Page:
where BIRF represents any of the six responses indicated in Eq. (8) and superscripts indicate the time step at which quantities are evaluated. This expression represents the response of the six degrees of freedom in contact with the structure and is coupled to the response of the structure, Eq. (7), as discussed in the next section. While the response of the free ﬁeld of the soil-foundation system is not explicitly calculated here, its inﬂuence on the soil-foundation system response is inherently accounted for in the closed form BIRF solutions. 2.3. Staggered coupled closed form BIRF–FEM method Since the soil-foundation-structure system is physically coupled, their governing equations cannot be solved independently of one another. The coupled BEM–FEM staggered solution approach developed by Rizos et al. [14] is adapted herein by incorporating the closed form BIRF solutions in place of the B-spline BIRF BEM. In following with the original scheme, the structure is modeled by the FEM method, the soil-foundation system is modeled by the closed form BIRF solutions and the coupling of the two domains is performed at the contact nodes (c) on the structure-foundation level by enforcing equilibrium and compatibility conditions in a staggered time marching scheme as shown in Fig. 1(a). The solution process begins with the FEM solver (Eq. (7)) at point A shown in Fig. 1(a). Any combination of prescribed structure initial displacements, initial velocities, nodal forces, nodal equivalent forces, or prescribed support displacements are applied on the structure. The contact node values are assumed known at this step and are kept ﬁxed in space during the current time step. The FEM solver, (Eq. (7)), is activated to compute the solution at time ðN þ 1Þdt, depicted in Fig. 1(a) as point B. The FEM solver then provides the contact node resultant force to the BIRF Solver (Eq. (10)) by enforcing equilibrium, at the contact nodes, i.e., Rc ¼ ÀPRF . This equilibrium establishes the inﬂuence of the structure on the soil-foundation system. The closed form BIRF Solver then computes the new nodal values (e.g. displacements) at the contact nodes, uRF (Eq. (10)), for time ðN þ 1Þdt, in response to the structure behavior, depicted as point D in Fig. 1(a). This completes the calculations at the current time step N þ 1. Subsequently, the closed form BIRF solver, through compat-

Fig. 1. Coupled closed form BIRF–FEM: (a) staggered time solution scheme and (b) solution ﬂowchart.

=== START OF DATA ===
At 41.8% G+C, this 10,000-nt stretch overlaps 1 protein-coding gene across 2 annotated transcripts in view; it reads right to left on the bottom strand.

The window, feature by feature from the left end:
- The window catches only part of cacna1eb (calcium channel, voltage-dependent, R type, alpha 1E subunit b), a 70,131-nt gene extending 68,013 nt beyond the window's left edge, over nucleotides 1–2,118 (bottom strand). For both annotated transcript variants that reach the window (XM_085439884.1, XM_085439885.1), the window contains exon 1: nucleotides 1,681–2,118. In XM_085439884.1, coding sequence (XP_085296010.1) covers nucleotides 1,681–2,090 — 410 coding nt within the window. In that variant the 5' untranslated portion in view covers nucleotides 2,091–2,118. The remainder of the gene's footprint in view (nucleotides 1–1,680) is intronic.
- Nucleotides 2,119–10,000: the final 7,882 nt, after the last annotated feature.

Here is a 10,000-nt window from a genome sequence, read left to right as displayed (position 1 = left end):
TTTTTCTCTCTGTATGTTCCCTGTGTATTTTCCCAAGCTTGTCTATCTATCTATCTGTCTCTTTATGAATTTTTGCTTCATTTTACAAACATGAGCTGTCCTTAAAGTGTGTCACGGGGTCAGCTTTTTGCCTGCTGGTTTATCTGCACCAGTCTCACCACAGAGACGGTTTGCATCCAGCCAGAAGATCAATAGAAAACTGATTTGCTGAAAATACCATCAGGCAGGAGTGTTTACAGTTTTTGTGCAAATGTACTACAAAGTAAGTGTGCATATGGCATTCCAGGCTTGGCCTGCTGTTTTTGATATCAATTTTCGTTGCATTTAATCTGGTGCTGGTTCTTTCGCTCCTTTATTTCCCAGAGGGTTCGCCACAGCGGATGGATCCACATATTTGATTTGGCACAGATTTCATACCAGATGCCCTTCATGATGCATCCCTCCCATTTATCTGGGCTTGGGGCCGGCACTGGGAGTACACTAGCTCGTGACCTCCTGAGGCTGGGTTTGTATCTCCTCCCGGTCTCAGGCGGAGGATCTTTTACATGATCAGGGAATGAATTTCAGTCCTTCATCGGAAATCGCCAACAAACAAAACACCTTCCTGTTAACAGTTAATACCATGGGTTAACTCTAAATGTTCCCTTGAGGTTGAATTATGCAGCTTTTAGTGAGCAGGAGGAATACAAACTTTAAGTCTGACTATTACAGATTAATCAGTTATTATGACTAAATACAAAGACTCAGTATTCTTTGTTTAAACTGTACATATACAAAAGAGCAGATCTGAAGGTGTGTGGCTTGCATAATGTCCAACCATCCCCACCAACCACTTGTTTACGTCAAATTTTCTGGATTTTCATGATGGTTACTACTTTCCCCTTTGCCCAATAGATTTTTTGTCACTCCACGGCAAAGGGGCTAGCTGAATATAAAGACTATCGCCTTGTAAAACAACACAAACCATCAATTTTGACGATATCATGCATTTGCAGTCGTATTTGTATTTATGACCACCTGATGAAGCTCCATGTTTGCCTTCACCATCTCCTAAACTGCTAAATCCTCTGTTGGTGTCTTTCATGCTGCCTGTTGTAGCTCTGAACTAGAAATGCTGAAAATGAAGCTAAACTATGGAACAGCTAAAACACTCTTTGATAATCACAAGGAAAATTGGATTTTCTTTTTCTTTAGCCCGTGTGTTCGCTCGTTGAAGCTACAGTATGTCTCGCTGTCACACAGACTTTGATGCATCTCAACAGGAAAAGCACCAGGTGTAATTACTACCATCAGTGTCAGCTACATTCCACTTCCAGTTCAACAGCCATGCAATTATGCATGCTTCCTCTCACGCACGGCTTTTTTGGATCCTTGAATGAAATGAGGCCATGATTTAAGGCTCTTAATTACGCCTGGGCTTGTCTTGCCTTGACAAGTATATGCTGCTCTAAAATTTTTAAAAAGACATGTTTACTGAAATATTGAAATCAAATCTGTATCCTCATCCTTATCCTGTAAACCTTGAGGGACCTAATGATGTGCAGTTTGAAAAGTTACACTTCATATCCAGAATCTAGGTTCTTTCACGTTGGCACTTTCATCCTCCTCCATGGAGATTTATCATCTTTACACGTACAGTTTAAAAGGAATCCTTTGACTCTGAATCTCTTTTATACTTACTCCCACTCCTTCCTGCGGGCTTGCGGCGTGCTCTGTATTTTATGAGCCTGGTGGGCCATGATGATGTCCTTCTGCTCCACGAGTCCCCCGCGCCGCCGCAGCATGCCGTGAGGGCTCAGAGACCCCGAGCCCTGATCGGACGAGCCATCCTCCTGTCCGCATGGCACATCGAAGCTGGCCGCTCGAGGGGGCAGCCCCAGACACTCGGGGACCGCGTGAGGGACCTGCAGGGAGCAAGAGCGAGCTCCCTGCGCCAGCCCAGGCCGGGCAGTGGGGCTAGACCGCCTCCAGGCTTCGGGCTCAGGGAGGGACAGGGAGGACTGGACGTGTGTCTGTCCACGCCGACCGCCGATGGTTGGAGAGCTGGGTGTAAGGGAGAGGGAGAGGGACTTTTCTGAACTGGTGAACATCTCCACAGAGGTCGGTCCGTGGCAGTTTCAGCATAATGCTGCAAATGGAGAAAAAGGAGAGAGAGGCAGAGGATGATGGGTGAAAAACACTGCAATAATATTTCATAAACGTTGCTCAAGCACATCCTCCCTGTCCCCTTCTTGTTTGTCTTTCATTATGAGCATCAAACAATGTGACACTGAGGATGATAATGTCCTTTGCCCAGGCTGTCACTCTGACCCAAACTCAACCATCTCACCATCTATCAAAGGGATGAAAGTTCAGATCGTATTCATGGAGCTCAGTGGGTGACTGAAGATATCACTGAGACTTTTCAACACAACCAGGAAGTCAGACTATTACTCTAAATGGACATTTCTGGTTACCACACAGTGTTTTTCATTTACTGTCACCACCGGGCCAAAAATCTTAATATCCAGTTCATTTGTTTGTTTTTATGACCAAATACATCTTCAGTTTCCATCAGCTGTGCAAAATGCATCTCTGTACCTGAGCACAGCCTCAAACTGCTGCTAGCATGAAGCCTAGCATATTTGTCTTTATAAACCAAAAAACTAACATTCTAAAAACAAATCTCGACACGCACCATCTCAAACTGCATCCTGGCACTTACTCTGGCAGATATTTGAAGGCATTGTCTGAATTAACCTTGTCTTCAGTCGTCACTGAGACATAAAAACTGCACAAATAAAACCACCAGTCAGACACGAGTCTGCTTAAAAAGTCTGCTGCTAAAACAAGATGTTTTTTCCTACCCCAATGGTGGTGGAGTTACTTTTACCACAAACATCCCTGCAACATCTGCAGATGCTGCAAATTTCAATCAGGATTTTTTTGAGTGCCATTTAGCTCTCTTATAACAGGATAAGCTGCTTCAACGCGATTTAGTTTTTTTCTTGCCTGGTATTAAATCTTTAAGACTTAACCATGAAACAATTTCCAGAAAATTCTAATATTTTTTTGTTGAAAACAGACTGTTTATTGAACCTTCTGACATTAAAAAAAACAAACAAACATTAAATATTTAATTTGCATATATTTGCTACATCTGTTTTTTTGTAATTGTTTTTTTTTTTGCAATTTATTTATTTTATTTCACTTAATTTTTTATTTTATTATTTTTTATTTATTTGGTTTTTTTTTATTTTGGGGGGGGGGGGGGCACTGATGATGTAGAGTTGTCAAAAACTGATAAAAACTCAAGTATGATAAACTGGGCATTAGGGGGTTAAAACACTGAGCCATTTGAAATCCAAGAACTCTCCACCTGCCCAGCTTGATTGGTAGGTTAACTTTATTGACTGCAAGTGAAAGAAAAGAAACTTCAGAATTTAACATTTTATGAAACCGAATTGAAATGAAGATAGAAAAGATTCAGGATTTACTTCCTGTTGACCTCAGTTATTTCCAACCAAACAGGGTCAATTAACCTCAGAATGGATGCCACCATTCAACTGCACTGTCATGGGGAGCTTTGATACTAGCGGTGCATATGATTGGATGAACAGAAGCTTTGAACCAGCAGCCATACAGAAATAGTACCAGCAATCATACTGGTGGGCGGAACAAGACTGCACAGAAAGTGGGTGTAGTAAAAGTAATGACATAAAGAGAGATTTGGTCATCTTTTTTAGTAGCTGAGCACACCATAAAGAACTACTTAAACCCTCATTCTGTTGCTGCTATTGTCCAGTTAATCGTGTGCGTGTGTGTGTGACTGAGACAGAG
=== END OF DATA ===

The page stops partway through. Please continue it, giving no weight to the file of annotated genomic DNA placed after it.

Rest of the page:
ibility of displacements, uc ¼ uRF provides the contact nodal values for use by the FEM solver at the forward time ðN þ 2Þdt, depicted as point E in Fig. 1(a). It should be noted that all inertia contributions, such as structural and foundation mass, are accounted for in the FEM model. A computation ﬂowchart is provided in Fig. 1(b). 3. Modeling aspects The modeling details of the bridge pier and deck, seismic isolators, soil-foundation system and the time history analysis method used in this work are discussed next. The physical model represents the transverse cross-section of a typical bridge structure as shown in Fig. 2(a). The structure system consists of three major components, i.e., the superstructure, the pier, and the seismic isolation device(s). The following sections introduce the details of each component and discuss the development of the associated numerical models that are suitable for the proposed SSI analysis methods. 3.1. Description of bridge structure The bridge has a reinforced concrete pier with a circular cross-section of diameter d ¼ 5 ft (1.524 m). The gross section properties are used in this example and cracking is not considered. The height of the column is L ¼ 30 ft (9.144 m). A cross-section of the bridge deck is assumed from which the tributary lumped mass over the pier is assumed to be M deck ¼ 2614:13 lb s2 =in ð46; 704:8 kg s2 =mÞ as shown in Fig. 2(b). Also shown in Fig. 2(b), the bridge pier is modeled using a 2 node 3-D prismatic beam ﬁnite element. The modulus of elasticity is assumed to be E c ¼ 3122018:6 psi (21525.56 MPa) for normal weight concrete and the Poisson’s ratio is n ¼ 0:15. The cross-sectional area